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Mens divorce lawyerQuestion:

I just spent time in jail for felony non-support after I fell behind on child support payments. I heard in Texas that this charge is no longer a felony.

Is it possible to get a felony conviction expunged from my record?

Answer:

Since I practice exclusively in the area of domestic relations and do not practice criminal law, I cannot advise you on the specifics of your question. Please contact a Texas criminal law attorney regarding your specific situation.

With that being said, the statute regarding Criminal Non-Support is located in the Texas Penal Code under section 25.05. As it currently stands, the statute has not been repealed in its entirety. Section 25.05 currently reads as follows:

§ 25.05.  Criminal Nonsupport

(a) An individual commits an offense if the individual intentionally or knowingly fails to provide support for the individual's child younger than 18 years of age, or for the individual's child who is the subject of a court order requiring the individual to support the child.

(b) For purposes of this section, "child" includes a child born out of wedlock whose paternity has either been acknowledged by the actor or has been established in a civil suit under the Family Code or the law of another state.

(c) Under this section, a conviction may be had on the uncorroborated testimony of a party to the offense.

(d) It is an affirmative defense to prosecution under this section that the actor could not provide support for the actor's child.

(e) The pendency of a prosecution under this section does not affect the power of a court to enter an order for child support under the Family Code.

(f) An offense under this section is a state jail felony.

As the statute currently stands an offense under section 25.05 can still be considered a state jail felony. See Tex. Penal Code § 25.05(f). A state jail felony is a lesser degree felony, and the sentence can range from 180 days up to 2 years in a state jail. Punishment can also include a fine not to exceed $10,000. Tex. Penal Code § 12.35.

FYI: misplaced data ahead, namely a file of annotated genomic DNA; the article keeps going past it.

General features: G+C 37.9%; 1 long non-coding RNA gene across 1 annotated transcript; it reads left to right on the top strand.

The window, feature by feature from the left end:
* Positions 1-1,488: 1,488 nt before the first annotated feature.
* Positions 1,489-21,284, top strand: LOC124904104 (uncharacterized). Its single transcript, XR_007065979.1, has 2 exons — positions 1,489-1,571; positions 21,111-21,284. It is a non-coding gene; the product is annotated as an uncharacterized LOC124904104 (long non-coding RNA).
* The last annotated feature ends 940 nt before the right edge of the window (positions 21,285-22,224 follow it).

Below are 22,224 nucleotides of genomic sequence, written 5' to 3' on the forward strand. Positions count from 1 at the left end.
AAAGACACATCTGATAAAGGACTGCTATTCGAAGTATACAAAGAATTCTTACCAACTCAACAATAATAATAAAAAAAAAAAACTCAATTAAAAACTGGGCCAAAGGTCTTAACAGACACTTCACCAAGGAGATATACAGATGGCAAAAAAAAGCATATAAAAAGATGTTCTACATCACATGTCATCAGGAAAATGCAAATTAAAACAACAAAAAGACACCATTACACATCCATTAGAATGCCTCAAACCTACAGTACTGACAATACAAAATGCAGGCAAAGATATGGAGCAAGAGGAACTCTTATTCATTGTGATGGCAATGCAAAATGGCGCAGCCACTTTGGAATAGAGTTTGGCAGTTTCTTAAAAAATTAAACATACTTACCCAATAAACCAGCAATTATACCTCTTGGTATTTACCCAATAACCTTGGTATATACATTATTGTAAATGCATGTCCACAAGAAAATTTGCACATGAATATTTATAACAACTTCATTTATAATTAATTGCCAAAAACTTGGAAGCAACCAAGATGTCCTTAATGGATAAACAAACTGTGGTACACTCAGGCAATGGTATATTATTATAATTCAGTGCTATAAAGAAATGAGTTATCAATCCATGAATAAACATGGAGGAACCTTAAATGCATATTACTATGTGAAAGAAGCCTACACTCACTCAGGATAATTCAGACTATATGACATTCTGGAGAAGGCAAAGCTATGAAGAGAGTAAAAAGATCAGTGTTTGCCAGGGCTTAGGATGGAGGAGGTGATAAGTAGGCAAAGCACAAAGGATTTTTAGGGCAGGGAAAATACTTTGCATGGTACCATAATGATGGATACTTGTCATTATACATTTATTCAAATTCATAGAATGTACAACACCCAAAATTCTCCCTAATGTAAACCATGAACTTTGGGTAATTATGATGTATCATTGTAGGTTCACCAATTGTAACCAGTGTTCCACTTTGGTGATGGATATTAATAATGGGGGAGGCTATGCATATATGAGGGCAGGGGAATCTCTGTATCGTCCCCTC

Since I currently do not practice criminal law I cannot advise you on your specific situation in regards to whether your charge should have been classified as a felony or whether your criminal record can be expunged now that you have completed your sentence.

For more information please contact a Texas criminal law attorney. Thank you for submitting you question. Please be advised that my answering of this question does not constitute an attorney-client relationship.

 

Jennifer Hankinson is a Staff Attorney in the Dallas, Texas office of Cordell & Cordell, where she practices domestic relations exclusively. Ms. Hankinson is licensed in the state of Texas. Ms. Hankinson received her bachelors’ degrees in both Finance and Political Science from Santa Clara University in Santa Clara, California. She later received her Juris Doctor from Gonzaga University School of Law in Spokane, Washington, where she graduated Cum Laude.  


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